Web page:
Everyone knows it’s not about what’s in fashion, it’s all about looking good in your clothes; sadly something that has eluded Sadie Hasler. Join her in a new series as she searches for that most elusive je ne sais quoi – personal style.
Illustration by Louise Boulter
What is style? Is it one of those things that ‘other people’ have – like kids, money, driving licences?
I think my approach to style can very much be summed up by the following anecdote: My mum once gave me a carrier bag of stuff she didn’t want anymore. In that carrier bag was a pair of thick rubber-soled Scholl flip-flops. They were beige. When I put them on I felt like I was walking on the moon, if the moon was also a bouncy castle. The beige Scholl’s and I had a brief, beautiful, shameless affair, until my best friend cast her eyes down at my feet and told me if I didn’t stop wearing them she would cease going out in public with me. I stopped wearing the beige moon-Scholl’s of Happiness. But sometimes, at night, when the world is dark and everything is quiet, I look up to the moon (the real one made of rock and dreams and conspiracy theories), and imagine the orthopaedic goodness of yore rubbing against my soles, nay, my actual soul.
It was weeks later, as the same friend told me the same thing about a pair of slippers I had mistaken for actual shoes and worn out and about, that it dawned on me that I had…no style. I’d always known I wasn’t mega into clothes n shit, but I had not really considered that if I wasn’t careful I was only about half a decade away from wearing fleeces with wolves howling at the moon on them.
Now, in that new year sort of self-appraisal sort of way, I feel a bit like if I don’t find myself a style that I like, that suits me, that keeps my friends talking to me, I might reach the stage where I really begin to not care, and then what? Millets all-weather daywear before I’m 40? Hurriedly fashioned tablecloth togas for special occasions? Is that what I am? What am I? Does it matter? Are clothes a part of what we are? Can they transform us; make us happy? Does it matter? HOW MANY FRIENDS HAVE I MADE FEEL HIGHLY UNCOMFORTABLE WITHOUT EVEN KNOWING?? DOES IT MATTER?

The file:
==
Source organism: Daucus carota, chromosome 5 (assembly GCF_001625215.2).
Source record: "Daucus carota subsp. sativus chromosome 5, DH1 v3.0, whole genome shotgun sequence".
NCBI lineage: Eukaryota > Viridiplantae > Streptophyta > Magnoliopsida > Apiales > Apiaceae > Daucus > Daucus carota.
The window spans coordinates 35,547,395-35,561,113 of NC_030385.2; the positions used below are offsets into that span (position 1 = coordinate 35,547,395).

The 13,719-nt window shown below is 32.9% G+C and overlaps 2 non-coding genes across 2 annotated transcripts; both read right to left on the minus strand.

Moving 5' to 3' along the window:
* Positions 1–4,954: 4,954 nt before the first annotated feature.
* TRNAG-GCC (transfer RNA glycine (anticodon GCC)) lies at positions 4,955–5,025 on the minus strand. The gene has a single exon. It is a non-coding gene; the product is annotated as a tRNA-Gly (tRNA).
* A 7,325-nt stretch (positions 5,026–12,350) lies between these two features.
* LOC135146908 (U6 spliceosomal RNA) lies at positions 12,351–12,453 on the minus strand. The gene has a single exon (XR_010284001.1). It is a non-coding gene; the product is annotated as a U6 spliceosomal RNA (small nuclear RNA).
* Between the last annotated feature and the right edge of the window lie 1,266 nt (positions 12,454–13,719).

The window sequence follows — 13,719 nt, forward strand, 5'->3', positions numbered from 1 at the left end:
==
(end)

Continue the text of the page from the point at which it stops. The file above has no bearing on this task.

In the absence of any real self-knowledge, here are some snippets of things my friends have said about how shit I look:
“Oh wench… Well. It is a style unintelligible to any fashion editor. If I were to narrow it down I’d say…gypsy punk boho budget chic? Or, THE MAGPIE.” Sarah
“I would say your style is currently ‘barmaid’: cheap to purchase and looks like it’s been thrown on while rolling out of bed where some young buck is sobering up and wondering how he got to be so lucky.” Susie
“You always have bobbly leggings. I quite liked that grey jacket you lost. Where is that?” Dave
“Thank God you’ve finally asked.” – Deborah
“Your style is 90s college librarian staff night out – one unfastened ponytail away from Lisa Loeb in a karaoke bar.” – Drew
“Can I be brutal? Your default is grunge. It is egalitarian, not showy. It is a subculture with a strange history. I now want to say it stopped being cool in 1996 but I do not know if you stopped being cool in 1996 or later on before I met you.” Simon
“Gloriously alternative and unique. Style and comfort both important. (If you’ve asked Simon, he’ll simply come back with “twat”).” My extremely diplomatic boyfriend Matt
Very enlightening. But what does any of it actually mean? Without exception they all think I could do better.
I’ve decided I do not want to go down without a fight. I want to feel like I’ve made the most of my thirties, made the most of being a woman not a 15-year-old boy, made the most of myself. Over the next few weeks I am going to be seeking help from friends who love me enough to rip the merciless piss out of me as they take me shopping to help me find that elusive thing – ‘style’ – or rather, that even more elusive thing: ‘the right style for me, a premature Scholl enthusiast’.
Join me on this brutal journey of discovery into that exotic land some call Fashion. If you want.
I imagine it will be like being on a road trip with ten Louis Therouxs and a really big bag of snacks. (But it will probably just be a lot of awkwardly getting stuck in 80s disco-wear four sizes too small in Sue Ryder and hasty diversions to the pub.)
Sadie is a playwright, actor, columnist, artistic director of Old Trunk theatre company, and frequently discombobulated multi-tasker.